However

$u({\mathbf{k}}_{1},{m}_{{s}_{1}})u({\mathbf{k}}_{2},{m}_{{s}_{2}})\varphi ({\mathbf{k}}_{1}\cdot {\mathbf{r}}_{1})\varphi ({\mathbf{k}}_{2}\cdot {\mathbf{r}}_{2})-u({\mathbf{k}}_{2},{m}_{{s}_{2}})u({\mathbf{k}}_{1},{m}_{{s}_{1}})\varphi ({\mathbf{k}}_{1}\cdot {\mathbf{r}}_{2})\varphi ({\mathbf{k}}_{2}\cdot {\mathbf{r}}_{1})$

If I'm not mistaking one cannot freely change the order of the Dirac spinors $u({\mathbf{k}}_{1},{m}_{{s}_{1}})u({\mathbf{k}}_{2},{m}_{{s}_{2}})\ne u({\mathbf{k}}_{2},{m}_{{s}_{2}})u({\mathbf{k}}_{1},{m}_{{s}_{1}})$ so these expressions seem to be uncompatible. What would the correct expression look like?

$\mathrm{\Psi}({x}_{1},{x}_{2})=-\mathrm{\Psi}({x}_{2},{x}_{1})$

If we assume that we can factorize the wave function in terms of single particle wave functions we can write

$\mathrm{\Psi}({x}_{1},{x}_{2})={\psi}_{1}({x}_{1}){\psi}_{2}({x}_{2})-{\psi}_{1}({x}_{1}){\psi}_{2}({x}_{2})$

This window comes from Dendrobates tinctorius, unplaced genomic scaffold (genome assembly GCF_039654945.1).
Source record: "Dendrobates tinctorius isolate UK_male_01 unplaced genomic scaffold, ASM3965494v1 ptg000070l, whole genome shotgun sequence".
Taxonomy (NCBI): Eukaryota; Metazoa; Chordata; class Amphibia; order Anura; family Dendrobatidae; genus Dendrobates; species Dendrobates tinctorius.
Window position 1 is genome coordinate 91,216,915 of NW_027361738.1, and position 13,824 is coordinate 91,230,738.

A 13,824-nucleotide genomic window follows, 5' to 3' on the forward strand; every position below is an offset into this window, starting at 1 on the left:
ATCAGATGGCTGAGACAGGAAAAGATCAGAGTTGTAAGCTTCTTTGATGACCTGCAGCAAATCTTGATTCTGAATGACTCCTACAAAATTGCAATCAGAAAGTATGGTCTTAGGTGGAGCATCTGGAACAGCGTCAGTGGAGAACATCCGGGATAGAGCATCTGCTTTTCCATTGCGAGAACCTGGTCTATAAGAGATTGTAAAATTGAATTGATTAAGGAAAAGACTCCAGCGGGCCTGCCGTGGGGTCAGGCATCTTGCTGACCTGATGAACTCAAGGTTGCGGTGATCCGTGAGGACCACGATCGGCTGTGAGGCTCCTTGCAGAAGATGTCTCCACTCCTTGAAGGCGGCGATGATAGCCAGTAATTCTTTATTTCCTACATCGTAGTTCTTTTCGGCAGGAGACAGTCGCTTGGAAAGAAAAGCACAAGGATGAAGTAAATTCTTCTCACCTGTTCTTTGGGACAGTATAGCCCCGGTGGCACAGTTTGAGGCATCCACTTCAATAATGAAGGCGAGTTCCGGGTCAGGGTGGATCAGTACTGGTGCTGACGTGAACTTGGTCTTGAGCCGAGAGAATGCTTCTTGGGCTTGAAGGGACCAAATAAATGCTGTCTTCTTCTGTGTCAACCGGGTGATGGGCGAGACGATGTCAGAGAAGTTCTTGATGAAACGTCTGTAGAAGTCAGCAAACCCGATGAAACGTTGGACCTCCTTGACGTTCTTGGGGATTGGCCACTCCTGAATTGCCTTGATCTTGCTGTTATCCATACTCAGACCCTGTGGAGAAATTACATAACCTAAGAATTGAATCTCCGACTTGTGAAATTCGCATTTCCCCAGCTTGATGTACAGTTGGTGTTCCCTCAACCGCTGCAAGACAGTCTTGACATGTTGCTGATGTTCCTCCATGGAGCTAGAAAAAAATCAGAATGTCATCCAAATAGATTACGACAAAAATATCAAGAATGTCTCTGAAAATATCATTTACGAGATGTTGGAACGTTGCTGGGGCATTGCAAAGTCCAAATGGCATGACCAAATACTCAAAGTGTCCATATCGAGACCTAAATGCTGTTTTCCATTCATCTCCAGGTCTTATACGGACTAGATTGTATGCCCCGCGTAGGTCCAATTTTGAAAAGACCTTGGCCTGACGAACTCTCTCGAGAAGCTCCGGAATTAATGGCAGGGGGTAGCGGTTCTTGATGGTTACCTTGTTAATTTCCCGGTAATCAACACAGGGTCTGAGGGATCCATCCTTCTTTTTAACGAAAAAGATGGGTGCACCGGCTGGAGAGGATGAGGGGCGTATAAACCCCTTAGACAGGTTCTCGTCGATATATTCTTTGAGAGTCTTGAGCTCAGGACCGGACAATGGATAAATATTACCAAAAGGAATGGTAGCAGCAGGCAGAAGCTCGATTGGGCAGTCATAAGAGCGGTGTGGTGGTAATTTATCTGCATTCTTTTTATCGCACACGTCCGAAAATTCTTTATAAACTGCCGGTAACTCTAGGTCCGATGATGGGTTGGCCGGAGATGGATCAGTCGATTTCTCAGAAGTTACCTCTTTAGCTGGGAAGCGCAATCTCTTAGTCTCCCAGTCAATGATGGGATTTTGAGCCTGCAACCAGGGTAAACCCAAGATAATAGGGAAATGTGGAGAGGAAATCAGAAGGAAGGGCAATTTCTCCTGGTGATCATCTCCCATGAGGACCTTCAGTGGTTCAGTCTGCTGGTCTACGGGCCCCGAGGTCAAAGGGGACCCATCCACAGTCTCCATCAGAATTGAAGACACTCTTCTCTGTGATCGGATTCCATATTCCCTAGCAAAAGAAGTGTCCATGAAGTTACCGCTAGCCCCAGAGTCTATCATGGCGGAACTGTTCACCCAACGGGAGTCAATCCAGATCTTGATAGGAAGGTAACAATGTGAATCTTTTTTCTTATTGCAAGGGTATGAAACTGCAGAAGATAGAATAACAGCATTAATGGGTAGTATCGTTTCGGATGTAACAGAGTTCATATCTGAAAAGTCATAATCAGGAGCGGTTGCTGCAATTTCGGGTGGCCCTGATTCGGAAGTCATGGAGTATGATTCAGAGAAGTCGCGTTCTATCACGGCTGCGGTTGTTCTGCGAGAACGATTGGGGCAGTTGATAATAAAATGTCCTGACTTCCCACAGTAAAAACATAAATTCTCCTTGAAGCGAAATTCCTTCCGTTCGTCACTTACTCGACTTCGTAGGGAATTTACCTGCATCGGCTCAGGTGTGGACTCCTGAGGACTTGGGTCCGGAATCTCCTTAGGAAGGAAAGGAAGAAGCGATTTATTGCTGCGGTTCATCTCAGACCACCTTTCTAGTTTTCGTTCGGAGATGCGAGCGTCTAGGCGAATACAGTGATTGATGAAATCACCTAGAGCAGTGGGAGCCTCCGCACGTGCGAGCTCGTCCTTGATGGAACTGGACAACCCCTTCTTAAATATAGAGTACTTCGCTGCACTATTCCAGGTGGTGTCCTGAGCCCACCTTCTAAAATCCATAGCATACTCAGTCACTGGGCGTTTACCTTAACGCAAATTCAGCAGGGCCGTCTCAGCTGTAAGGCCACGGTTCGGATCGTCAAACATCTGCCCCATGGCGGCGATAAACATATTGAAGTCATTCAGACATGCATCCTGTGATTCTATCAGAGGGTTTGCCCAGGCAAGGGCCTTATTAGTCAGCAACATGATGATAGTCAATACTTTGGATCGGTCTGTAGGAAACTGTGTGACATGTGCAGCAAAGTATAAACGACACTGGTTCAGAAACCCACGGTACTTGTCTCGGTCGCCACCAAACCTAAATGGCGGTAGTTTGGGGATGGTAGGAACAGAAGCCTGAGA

which fulfills the anti-symmetry requirement. The plane wave single particle states are given by,

${\psi}_{\mathbf{k},{m}_{s}}(x)={u}_{\mathbf{k},{m}_{s}}(s)\varphi (\mathbf{k}\cdot \mathbf{r})$

So expect the total wavefunction to be

$\begin{array}{rl}\mathrm{\Psi}({x}_{1},{x}_{2})& ={u}_{{\mathbf{k}}_{1},{m}_{{s}_{1}}}({s}_{1})\varphi ({\mathbf{k}}_{1}\cdot {\mathbf{r}}_{1}){u}_{{\mathbf{k}}_{2},{m}_{{s}_{2}}}({s}_{2})\varphi ({\mathbf{k}}_{2}\cdot {\mathbf{r}}_{2})-{u}_{{\mathbf{k}}_{1},{m}_{{s}_{1}}}({s}_{2})\varphi ({\mathbf{k}}_{1}\cdot {\mathbf{r}}_{2}){u}_{{\mathbf{k}}_{2},{m}_{{s}_{2}}}({s}_{1})\varphi ({\mathbf{k}}_{2}\cdot {\mathbf{r}}_{1})\\ & ={u}_{{\mathbf{k}}_{1},{m}_{{s}_{1}}}({s}_{1}){u}_{{\mathbf{k}}_{2},{m}_{{s}_{2}}}({s}_{2})\varphi ({\mathbf{k}}_{1}\cdot {\mathbf{r}}_{1})\varphi ({\mathbf{k}}_{2}\cdot {\mathbf{r}}_{2})-{u}_{{\mathbf{k}}_{1},{m}_{{s}_{1}}}({s}_{2}){u}_{{\mathbf{k}}_{2},{m}_{{s}_{2}}}({s}_{1})\varphi ({\mathbf{k}}_{1}\cdot {\mathbf{r}}_{2})\varphi ({\mathbf{k}}_{2}\cdot {\mathbf{r}}_{1})\end{array}$

However

$u({\mathbf{k}}_{1},{m}_{{s}_{1}})u({\mathbf{k}}_{2},{m}_{{s}_{2}})\varphi ({\mathbf{k}}_{1}\cdot {\mathbf{r}}_{1})\varphi ({\mathbf{k}}_{2}\cdot {\mathbf{r}}_{2})-u({\mathbf{k}}_{2},{m}_{{s}_{2}})u({\mathbf{k}}_{1},{m}_{{s}_{1}})\varphi ({\mathbf{k}}_{1}\cdot {\mathbf{r}}_{2})\varphi ({\mathbf{k}}_{2}\cdot {\mathbf{r}}_{1})$